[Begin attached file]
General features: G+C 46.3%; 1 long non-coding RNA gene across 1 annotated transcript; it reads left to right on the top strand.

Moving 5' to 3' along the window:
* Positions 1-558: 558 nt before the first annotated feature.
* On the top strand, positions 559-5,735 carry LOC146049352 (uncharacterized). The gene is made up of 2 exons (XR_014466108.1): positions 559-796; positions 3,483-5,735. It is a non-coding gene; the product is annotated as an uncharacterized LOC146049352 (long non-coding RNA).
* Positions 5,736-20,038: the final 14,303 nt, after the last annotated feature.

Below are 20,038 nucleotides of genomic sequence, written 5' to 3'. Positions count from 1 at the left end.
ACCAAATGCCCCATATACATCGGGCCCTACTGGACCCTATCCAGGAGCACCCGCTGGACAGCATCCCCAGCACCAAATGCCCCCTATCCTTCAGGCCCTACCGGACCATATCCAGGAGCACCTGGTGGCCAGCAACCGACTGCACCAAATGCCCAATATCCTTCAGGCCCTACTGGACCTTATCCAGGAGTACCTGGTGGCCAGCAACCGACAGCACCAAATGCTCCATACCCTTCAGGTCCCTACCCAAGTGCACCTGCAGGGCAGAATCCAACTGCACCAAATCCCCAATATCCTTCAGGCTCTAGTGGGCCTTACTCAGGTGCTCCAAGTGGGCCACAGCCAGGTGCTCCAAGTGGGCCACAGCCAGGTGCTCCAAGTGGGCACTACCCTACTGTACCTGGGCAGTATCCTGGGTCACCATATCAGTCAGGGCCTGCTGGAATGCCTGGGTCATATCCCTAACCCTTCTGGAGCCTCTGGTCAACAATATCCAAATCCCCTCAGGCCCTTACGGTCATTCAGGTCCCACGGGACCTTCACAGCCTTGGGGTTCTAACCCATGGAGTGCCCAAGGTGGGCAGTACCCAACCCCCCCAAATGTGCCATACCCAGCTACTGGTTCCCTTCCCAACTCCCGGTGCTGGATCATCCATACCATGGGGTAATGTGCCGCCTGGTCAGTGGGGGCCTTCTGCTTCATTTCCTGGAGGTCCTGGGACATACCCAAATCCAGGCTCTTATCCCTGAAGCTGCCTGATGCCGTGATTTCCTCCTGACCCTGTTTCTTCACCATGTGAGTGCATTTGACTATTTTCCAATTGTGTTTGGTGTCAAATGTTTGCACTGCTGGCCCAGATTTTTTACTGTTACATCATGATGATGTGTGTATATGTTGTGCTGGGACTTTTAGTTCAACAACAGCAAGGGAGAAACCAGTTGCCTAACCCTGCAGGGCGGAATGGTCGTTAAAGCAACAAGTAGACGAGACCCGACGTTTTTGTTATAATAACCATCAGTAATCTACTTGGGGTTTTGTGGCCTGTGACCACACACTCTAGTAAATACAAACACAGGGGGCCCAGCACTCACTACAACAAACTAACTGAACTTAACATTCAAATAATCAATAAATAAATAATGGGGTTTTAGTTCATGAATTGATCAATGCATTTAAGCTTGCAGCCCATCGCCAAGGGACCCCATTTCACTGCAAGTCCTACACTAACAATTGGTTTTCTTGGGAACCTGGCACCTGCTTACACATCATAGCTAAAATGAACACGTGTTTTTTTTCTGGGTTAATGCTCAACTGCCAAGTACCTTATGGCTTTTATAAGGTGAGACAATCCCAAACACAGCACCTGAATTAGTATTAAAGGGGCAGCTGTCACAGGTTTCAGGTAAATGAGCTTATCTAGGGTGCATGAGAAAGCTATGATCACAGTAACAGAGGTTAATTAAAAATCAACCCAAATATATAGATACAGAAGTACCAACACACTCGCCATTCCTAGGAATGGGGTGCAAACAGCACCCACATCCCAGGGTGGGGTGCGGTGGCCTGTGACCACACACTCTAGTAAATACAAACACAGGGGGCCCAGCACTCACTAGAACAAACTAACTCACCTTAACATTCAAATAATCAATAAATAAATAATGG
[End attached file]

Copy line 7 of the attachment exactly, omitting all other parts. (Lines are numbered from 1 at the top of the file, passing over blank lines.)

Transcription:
ACCAAATGCCCCATATACATCGGGCCCTACTGGACCCTATCCAGGAGCACCCGCTGGACAGCATCCCCAGCACCAAATGCCCCCTATCCTTCAGGCCCTACCGGACCATATCCAGGAGCACCTGGTGGCCAGCAACCGACTGCACCAAATGCCCAATATCCTTCAGGCCCTACTGGACCTTATCCAGGAGTACCTGGTGGCCAGCAACCGACAGCACCAAATGCTCCATACCCTTCAGGTCCCTACCCAAGTGCACCTGCAGGGCAGAATCCAACTGCACCAAATCCCCAATATCCTTCAGGCTCTAGTGGGCCTTACTCAGGTGCTCCAAGTGGGCCACAGCCAGGTGCTCCAAGTGGGCCACAGCCAGGTGCTCCAAGTGGGCACTACCCTACTGTACCTGGGCAGTATCCTGGGTCACCATATCAGTCAGGGCCTGCTGGAATGCCTGGGTCATATCCCTAACCCTTCTGGAGCCTCTGGTCAACAATATCCAAATCCCCTCAGGCCCTTACGGTCATTCAGGTCCCACGGGACCTTCACAGCCTTGGGGTTCTAACCCATGGAGTGCCCAAGGTGGGCAGTACCCAACCCCCCCAAATGTGCCATACCCAGCTACTGGTTCCCTTCCCAACTCCCGGTGCTGGATCATCCATACCATGGGGTAATGTGCCGCCTGGTCAGTGGGGGCCTTCTGCTTCATTTCCTGGAGGTCCTGGGACATACCCAAATCCAGGCTCTTATCCCTGAAGCTGCCTGATGCCGTGATTTCCTCCTGACCCTGTTTCTTCACCATGTGAGTGCATTTGACTATTTTCCAATTGTGTTTGGTGTCAAATGTTTGCACTGCTGGCCCAGATTTTTTACTGTTACATCATGATGATGTGTGTATATGTTGTGCTGGGACTTTTAGTTCAACAACAGCAAGGGAGAAACCAGTTGCCTAACCCTGCAGGGCGGAATGGTCGTTAAAGCAACAAGTAGACGAGACCCGACGTTTTTGTTATAATAACCATCAGTAATCTACTTGGGGTTTTGTGGCCTGTGACCACACACTCTAGTAAATACAAACACAGGGGGCCCAGCACTCACTACAACAAACTAACTGAACTTAACATTCAAATAATCAATAAATAAATAATGGGGTTTTAGTTCATGAATTGATCAATGCATTTAAGCTTGCAGCCCATCGCCAAGGGACCCCATTTCACTGCAAGTCCTACACTAACAATTGGTTTTCTTGGGAACCTGGCACCTGCTTACACATCATAGCTAAAATGAACACGTGTTTTTTTTCTGGGTTAATGCTCAACTGCCAAGTACCTTATGGCTTTTATAAGGTGAGACAATCCCAAACACAGCACCTGAATTAGTATTAAAGGGGCAGCTGTCACAGGTTTCAGGTAAATGAGCTTATCTAGGGTGCATGAGAAAGCTATGATCACAGTAACAGAGGTTAATTAAAAATCAACCCAAATATATAGATACAGAAGTACCAACACACTCGCCATTCCTAGGAATGGGGTGCAAACAGCACCCACATCCCAGGGTGGGGTGCGGTGGCCTGTGACCACACACTCTAGTAAATACAAACACAGGGGGCCCAGCACTCACTAGAACAAACTAACTCACCTTAACATTCAAATAATCAATAAATAAATAATGG